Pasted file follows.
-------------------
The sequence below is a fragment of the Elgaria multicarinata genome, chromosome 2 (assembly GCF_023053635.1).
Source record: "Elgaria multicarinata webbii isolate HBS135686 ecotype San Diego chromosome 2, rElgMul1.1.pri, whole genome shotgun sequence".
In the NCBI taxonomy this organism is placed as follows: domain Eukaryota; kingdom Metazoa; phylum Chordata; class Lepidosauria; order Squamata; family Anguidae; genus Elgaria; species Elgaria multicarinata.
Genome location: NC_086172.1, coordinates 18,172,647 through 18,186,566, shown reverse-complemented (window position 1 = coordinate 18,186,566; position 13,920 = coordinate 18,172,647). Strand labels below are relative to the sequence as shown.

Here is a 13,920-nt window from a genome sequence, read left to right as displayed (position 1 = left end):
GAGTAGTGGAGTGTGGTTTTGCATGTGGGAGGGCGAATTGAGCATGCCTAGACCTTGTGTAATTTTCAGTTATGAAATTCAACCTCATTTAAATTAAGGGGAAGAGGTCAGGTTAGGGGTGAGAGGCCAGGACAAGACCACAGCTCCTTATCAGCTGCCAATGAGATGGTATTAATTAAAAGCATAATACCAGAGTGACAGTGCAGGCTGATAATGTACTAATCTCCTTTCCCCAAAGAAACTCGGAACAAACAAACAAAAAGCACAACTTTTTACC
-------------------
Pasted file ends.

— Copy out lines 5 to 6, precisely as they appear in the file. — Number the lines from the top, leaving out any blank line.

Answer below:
Here is a 13,920-nt window from a genome sequence, read left to right as displayed (position 1 = left end):
GAGTAGTGGAGTGTGGTTTTGCATGTGGGAGGGCGAATTGAGCATGCCTAGACCTTGTGTAATTTTCAGTTATGAAATTCAACCTCATTTAAATTAAGGGGAAGAGGTCAGGTTAGGGGTGAGAGGCCAGGACAAGACCACAGCTCCTTATCAGCTGCCAATGAGATGGTATTAATTAAAAGCATAATACCAGAGTGACAGTGCAGGCTGATAATGTACTAATCTCCTTTCCCCAAAGAAACTCGGAACAAACAAACAAAAAGCACAACTTTTTACC